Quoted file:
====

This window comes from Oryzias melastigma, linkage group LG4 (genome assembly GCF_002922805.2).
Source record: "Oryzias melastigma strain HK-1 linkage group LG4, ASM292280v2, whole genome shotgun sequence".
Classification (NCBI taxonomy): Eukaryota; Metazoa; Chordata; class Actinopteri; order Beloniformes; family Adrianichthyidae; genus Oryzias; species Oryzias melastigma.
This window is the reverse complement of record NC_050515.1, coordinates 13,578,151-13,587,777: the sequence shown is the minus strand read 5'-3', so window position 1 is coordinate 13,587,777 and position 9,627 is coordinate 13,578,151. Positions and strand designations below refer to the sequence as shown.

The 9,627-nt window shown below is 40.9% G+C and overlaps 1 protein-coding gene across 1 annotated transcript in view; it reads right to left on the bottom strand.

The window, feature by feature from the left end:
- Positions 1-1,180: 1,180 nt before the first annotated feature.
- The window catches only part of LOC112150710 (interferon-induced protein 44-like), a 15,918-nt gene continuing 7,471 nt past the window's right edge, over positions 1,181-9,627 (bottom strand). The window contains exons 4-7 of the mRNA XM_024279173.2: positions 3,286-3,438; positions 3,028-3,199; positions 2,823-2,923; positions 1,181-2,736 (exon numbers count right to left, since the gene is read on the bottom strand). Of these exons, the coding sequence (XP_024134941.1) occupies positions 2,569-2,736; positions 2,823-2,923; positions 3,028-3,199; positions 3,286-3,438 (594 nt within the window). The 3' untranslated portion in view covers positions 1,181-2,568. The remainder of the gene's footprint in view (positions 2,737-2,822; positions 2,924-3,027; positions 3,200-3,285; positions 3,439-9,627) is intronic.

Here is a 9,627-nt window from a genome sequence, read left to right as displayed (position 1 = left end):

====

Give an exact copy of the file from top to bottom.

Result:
This window comes from Oryzias melastigma, linkage group LG4 (genome assembly GCF_002922805.2).
Source record: "Oryzias melastigma strain HK-1 linkage group LG4, ASM292280v2, whole genome shotgun sequence".
Classification (NCBI taxonomy): Eukaryota; Metazoa; Chordata; class Actinopteri; order Beloniformes; family Adrianichthyidae; genus Oryzias; species Oryzias melastigma.
This window is the reverse complement of record NC_050515.1, coordinates 13,578,151-13,587,777: the sequence shown is the minus strand read 5'-3', so window position 1 is coordinate 13,587,777 and position 9,627 is coordinate 13,578,151. Positions and strand designations below refer to the sequence as shown.

The 9,627-nt window shown below is 40.9% G+C and overlaps 1 protein-coding gene across 1 annotated transcript in view; it reads right to left on the bottom strand.

The window, feature by feature from the left end:
- Positions 1-1,180: 1,180 nt before the first annotated feature.
- The window catches only part of LOC112150710 (interferon-induced protein 44-like), a 15,918-nt gene continuing 7,471 nt past the window's right edge, over positions 1,181-9,627 (bottom strand). The window contains exons 4-7 of the mRNA XM_024279173.2: positions 3,286-3,438; positions 3,028-3,199; positions 2,823-2,923; positions 1,181-2,736 (exon numbers count right to left, since the gene is read on the bottom strand). Of these exons, the coding sequence (XP_024134941.1) occupies positions 2,569-2,736; positions 2,823-2,923; positions 3,028-3,199; positions 3,286-3,438 (594 nt within the window). The 3' untranslated portion in view covers positions 1,181-2,568. The remainder of the gene's footprint in view (positions 2,737-2,822; positions 2,924-3,027; positions 3,200-3,285; positions 3,439-9,627) is intronic.

Here is a 9,627-nt window from a genome sequence, read left to right as displayed (position 1 = left end):